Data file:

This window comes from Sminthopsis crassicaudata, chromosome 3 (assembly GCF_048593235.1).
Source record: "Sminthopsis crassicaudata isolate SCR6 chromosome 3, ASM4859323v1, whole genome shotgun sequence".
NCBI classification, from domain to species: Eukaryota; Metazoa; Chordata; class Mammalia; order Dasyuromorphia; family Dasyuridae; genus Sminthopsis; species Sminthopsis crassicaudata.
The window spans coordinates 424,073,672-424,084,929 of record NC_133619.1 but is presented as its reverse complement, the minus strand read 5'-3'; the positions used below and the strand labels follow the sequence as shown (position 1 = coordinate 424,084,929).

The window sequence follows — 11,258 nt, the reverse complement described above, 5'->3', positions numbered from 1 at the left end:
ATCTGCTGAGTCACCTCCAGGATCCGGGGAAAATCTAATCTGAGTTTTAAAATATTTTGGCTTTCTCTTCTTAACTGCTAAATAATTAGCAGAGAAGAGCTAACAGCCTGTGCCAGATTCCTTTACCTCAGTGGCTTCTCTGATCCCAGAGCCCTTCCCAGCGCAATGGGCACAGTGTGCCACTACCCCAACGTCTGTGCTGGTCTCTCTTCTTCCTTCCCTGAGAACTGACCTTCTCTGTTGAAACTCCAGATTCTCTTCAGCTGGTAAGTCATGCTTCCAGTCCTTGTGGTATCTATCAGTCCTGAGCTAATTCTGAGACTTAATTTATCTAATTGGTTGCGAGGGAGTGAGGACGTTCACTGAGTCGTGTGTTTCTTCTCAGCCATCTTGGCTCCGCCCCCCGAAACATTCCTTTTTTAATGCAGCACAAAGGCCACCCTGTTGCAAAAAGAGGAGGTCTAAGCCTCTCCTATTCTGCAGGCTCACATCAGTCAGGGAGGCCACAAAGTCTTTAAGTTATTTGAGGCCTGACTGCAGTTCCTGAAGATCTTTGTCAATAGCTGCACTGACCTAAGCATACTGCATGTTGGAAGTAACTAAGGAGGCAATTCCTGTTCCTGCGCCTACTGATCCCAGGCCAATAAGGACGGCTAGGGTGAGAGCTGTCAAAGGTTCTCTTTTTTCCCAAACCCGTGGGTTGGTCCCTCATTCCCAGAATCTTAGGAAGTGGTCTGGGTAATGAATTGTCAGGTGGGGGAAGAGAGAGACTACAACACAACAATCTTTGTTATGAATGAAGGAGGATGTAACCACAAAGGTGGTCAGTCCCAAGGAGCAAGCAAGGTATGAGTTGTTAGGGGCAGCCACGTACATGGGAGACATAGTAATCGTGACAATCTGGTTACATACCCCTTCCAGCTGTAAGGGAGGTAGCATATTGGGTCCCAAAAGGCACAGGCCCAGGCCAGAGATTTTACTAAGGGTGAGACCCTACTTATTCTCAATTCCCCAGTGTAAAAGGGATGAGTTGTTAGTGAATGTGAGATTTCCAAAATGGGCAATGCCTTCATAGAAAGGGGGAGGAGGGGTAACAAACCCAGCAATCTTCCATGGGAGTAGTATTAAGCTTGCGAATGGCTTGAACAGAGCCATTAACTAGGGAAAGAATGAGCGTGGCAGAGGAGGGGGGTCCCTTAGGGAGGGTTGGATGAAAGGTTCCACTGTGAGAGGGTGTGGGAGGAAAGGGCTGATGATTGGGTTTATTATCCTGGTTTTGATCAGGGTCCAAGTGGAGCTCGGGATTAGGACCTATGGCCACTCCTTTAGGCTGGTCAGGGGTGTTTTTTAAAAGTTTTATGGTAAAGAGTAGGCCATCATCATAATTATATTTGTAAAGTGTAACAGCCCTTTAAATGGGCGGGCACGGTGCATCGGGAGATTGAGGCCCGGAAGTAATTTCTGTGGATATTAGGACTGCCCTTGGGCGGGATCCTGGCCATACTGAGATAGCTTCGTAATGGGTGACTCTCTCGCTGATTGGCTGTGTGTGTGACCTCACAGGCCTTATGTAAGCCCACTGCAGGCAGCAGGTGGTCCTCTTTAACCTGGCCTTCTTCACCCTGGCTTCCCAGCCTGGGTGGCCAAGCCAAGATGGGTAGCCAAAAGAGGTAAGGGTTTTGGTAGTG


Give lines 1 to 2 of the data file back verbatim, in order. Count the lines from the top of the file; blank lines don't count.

This window comes from Sminthopsis crassicaudata, chromosome 3 (assembly GCF_048593235.1).
Source record: "Sminthopsis crassicaudata isolate SCR6 chromosome 3, ASM4859323v1, whole genome shotgun sequence".